With his own pen and idiosyncratic approach, Mankoff, who retired last year, drew one of the magazines iconic cartoons: a businessman on the phone consulting his appointment book. No, Thursdays out, reads the caption. How about never is never good for you?

In the life plan of artist Emma Hunsinger , Mankoffs never was no good at all. As early as grade school she knew she wanted to sell cartoons to The New Yorker and make a living off her work. In 2017, after years of drawing and redrawing, pitching and rejection, the self-proclaimed perpetual doodlers perseverance paid off when her cartoon, American Girl, was published in the Nov. 27 issue. Drawn in Hunsingers characteristic linear style, the cartoon depicts a weaponized American Girl doll, dressed in frock and Mary Janes, being confronted by police officers reporting a 417K police code for person with a knife.

Emma Hunsinger/The New Yorker Collection/The Cartoon Bank

The New Yorker Guide To Content Marketing

The New Yorker is the authority when it comes to long-form journalism. Thats why Tumblr invoked their name when advertising for freelance writers.

But what can they teach you about business-to-business content marketing? What can they teach us about using epic content to build the value of your brand?

Fortunately, a lot.

Ill dig in deep with some of the above techniques in future posts. In the meantime, get free access to the Scribe Content Marketing Library and work your way through the Copyblogger guide to content marketing.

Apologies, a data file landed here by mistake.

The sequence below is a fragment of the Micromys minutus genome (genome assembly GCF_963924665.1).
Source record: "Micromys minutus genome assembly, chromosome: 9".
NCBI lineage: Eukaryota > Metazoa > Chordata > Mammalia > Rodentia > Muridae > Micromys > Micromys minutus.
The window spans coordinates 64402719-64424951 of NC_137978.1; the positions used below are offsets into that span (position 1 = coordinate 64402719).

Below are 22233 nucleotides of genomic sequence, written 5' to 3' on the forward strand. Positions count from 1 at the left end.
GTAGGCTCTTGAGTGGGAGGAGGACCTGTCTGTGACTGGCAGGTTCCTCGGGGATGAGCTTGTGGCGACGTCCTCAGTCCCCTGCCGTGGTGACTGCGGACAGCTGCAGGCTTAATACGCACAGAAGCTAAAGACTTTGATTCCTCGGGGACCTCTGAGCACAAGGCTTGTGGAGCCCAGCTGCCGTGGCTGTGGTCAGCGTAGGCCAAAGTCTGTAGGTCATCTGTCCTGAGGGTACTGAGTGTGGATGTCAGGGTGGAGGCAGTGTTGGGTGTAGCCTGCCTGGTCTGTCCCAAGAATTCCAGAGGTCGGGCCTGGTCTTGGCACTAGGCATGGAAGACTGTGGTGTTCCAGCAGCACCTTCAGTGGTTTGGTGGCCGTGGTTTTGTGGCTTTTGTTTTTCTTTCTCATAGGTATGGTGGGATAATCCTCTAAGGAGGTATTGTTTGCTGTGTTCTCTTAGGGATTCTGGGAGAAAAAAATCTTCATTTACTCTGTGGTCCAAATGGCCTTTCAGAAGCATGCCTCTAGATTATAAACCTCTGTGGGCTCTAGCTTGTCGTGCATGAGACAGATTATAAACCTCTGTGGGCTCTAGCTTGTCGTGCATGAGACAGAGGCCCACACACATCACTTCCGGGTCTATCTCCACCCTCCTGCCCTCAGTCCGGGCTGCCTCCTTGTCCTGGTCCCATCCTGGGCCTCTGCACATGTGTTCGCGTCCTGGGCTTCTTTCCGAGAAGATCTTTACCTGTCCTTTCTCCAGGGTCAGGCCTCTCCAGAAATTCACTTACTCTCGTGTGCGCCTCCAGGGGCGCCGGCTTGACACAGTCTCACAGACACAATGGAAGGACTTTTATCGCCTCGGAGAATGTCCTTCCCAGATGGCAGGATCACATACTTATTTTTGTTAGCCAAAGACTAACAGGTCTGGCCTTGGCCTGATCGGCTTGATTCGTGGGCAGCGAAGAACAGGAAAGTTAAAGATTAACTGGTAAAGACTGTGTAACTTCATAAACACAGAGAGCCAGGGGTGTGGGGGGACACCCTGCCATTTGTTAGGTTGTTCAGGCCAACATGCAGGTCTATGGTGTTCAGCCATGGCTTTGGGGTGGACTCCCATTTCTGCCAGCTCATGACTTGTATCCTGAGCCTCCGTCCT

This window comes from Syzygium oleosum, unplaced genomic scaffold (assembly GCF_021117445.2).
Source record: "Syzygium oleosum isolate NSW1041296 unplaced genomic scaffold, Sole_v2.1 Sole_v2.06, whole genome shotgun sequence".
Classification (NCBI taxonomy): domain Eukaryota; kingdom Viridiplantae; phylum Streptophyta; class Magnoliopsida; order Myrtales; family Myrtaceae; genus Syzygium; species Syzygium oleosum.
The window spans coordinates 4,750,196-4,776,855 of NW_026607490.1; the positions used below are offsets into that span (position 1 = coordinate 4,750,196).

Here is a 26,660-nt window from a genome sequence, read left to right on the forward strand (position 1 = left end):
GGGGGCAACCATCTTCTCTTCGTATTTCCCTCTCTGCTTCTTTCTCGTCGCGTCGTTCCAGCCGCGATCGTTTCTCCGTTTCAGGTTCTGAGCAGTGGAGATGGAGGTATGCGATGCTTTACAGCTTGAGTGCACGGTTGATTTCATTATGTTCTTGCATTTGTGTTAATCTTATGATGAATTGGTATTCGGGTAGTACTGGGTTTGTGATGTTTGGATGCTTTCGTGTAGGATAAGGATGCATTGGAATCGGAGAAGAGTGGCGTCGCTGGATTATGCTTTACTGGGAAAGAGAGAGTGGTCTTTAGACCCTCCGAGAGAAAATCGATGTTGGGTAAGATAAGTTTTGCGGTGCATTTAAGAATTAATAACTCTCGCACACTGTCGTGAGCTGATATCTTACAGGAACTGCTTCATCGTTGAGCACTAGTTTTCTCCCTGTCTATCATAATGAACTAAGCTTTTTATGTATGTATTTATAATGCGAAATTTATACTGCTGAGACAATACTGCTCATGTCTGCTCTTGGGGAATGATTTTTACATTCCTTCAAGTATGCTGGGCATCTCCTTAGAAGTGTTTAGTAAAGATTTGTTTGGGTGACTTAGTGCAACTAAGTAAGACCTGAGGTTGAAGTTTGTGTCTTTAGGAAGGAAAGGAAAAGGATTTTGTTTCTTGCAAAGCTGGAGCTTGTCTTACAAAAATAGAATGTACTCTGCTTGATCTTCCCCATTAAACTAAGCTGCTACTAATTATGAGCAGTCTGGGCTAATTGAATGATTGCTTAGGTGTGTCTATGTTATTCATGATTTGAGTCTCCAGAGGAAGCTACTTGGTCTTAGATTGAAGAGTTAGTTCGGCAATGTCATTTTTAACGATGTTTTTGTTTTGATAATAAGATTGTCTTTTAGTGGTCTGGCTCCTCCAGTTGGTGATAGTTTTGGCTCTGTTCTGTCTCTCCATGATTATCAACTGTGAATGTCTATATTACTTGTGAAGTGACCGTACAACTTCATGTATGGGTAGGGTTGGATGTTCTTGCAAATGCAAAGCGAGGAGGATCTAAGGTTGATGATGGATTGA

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Why Epic Content Matters Now

Heres the thing: a writer or site that continuously produces quality content builds an audience. Great content drives people back to the blog or website.

This is what occurs when you obey the first rule of Copyblogger.

And this is the type of content that people hang on to for a very long time. As Mallary Jean Tenore reports in this Poytner article dated March 1, 2012:

Pocket data shows that, on average, users keep a video or article in their queue for 96 hours before marking it viewed. As this Bit.ly study shows, thats a pretty long time compared to the life span of stories shared on Twitter.

From the same article :

Let people take content with them, and they will soon value it more highly than if it is shot at them. Content creators will be rewarded with a longer social lifespan for the stories and videos they work so hard to create. And that ultimately lifts the value of a media brand.

We once feared that the web was killing our brains. Not so. Evidence seems to suggest that instead of destroying our minds, weve revolted. Consumers are demanding that writers respect their intelligence and give them something substantial.

We want something that we can take anywhere during those times between task and location and read.

How Canadian Writers Changed The New Yorker

“Portlandia” Stars Duel on the Drums

The New Yorker, once aimed solely at Manhattan elites, now publishes some of the worlds best short stories. To mark its annual summer fiction issue, Nadine Fladd chronicles the Canadians who have expanded the magazines boundaries over the past 90 years